29 CFR § 785.29.

“Of course” (I didn’t write that, it actually says that in the regulations) “if an employee on his own initiative attends an independent school, college or independent trade school after hours, the time is not hours worked for his employer even if the courses are related to his job.”  29 CFR § 785.30.  But that is not all.

There are some special situations where the time spent in attending lectures, training sessions and courses of instruction is not regarded as hours worked. For example, an employer may establish for the benefit of his employees a program of instruction which corresponds to courses offered by independent bona fide institutions of learning. Voluntary attendance by an employee at such courses outside of working hours would not be hours worked even if they are directly related to his job, or paid for by the employer.

29 CFR § 785.31.

Finally, there is a regulation on apprenticeship programs that basically provides that time spent in an organized apprenticeship program is not hours worked where the program meets the apprenticeship standards set by the US Department of Labor and the time in the program does not involve productive work or performance of the employee’s regular duties.  See 29 CFR § 785.32.

Donning and Doffing, Oh My.

Let’s talk about preparatory and concluding activities.

A few weeks ago, we talked about the concept of “suffer and permit” and what a broad definition the courts had given to that term.  So, here is a question I will bet my bottom dollar you were asking at that time that I did not answer:  If the Act and the regulations provide this broad a definition for “suffer or permit” to work, why hasn’t some smart . . . person . . . filed a lawsuit claiming he or she should be compensated for driving to and from work?  I mean, after all, I sure wouldn’t get in my car and drive to work unless my boss made me come in, now would I?    In a case called Anderson v. Mt. Clemens Pottery Co., 328 US 680 (1946), the Court held that certain walking time was compensable under the FLSA because it was under the “complete control of the employer.”  In that case the employer had a long complex and employees were required to walk for up to 15 minutes after they punched in to get to their work stations.  After that, it sure isn’t going to take long for somebody to make the leap to driving, now is it?   Well Congress thought paying people for time spent driving to and from work was a bad economic idea and they were afraid that that was one of the natural outcomes of Mt. Clemens Pottery so they passed the “Portal-to Portal Act” to amend the FLSA.

According to the regulations:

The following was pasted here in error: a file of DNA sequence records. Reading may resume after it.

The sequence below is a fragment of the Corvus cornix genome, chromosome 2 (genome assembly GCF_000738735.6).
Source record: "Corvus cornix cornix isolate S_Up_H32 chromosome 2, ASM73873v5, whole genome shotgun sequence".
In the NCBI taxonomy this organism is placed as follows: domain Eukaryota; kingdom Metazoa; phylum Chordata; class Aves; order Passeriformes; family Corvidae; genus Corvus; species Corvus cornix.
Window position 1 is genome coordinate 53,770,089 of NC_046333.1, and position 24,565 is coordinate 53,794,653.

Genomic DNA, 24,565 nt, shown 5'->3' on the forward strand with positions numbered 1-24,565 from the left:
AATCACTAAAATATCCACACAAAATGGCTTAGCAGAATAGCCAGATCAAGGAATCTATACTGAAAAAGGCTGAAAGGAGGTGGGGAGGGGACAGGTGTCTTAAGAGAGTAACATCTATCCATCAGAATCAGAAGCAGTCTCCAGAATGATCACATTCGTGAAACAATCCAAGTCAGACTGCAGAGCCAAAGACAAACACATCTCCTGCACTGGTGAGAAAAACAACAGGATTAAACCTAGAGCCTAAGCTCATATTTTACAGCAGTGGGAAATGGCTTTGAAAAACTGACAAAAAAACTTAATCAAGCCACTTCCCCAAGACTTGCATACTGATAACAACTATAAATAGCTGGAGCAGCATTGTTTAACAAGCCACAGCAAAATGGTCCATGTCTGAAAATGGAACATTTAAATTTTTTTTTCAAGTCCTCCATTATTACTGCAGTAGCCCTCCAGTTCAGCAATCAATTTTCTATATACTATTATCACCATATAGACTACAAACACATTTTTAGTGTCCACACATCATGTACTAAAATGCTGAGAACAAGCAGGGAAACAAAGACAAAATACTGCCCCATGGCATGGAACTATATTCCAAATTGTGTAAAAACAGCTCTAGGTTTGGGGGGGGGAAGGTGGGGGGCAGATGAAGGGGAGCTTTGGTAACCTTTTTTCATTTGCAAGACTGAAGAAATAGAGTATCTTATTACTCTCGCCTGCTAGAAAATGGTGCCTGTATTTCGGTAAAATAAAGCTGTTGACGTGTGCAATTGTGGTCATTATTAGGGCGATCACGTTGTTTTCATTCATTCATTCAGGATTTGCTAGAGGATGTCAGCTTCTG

(a) The Portal-to-Portal Act. The Portal-to-Portal Act (secs. 1-13, 61 Stat. 84-89, 29 U.S.C. 251-262) eliminates from working time certain travel and walking time and other similar “preliminary” and “postliminary” activities performed “prior” or “subsequent” to the “workday” that are not made compensable by contract, custom, or practice. It should be noted that “preliminary” activities do not include “principal” activities. See §§790.6 to 790.8 of this chapter.

29 CFR § 785.9.

That answers some questions, like do I have to pay my employees for simply driving to work.  Clearly, the answer is No (in most cases).  But what is a “principal” activity?  The regulations under the Hours Worked section of the regs go into a bit more detail to try to help explain that concept.

In November, 1947, the Administrator issued the Portal-to-Portal Bulletin (part 790 of this chapter). In dealing with this subject, §790.8 (b) and (c) of this chapter said:

(b) The term “principal activities” includes all activities which are an integral part of a principal activity. Two examples of what is meant by an integral part of a principal activity are found in the report of the Judiciary Committee of the Senate on the Portal-to-Portal bill. They are the following:

(1) In connection with the operation of a lathe, an employee will frequently, at the commencement of his workday, oil, grease, or clean his machine, or install a new cutting tool. Such activities are an integral part of the principal activity, and are included within such term.

(2) In the case of a garment worker in a textile mill, who is required to report 30 minutes before other employees report to commence their principal activities, and who during such 30 minutes distributes clothing or parts of clothing at the workbenches of other employees and gets machines in readiness for operation by other employees, such activities are among the principal activities of such employee.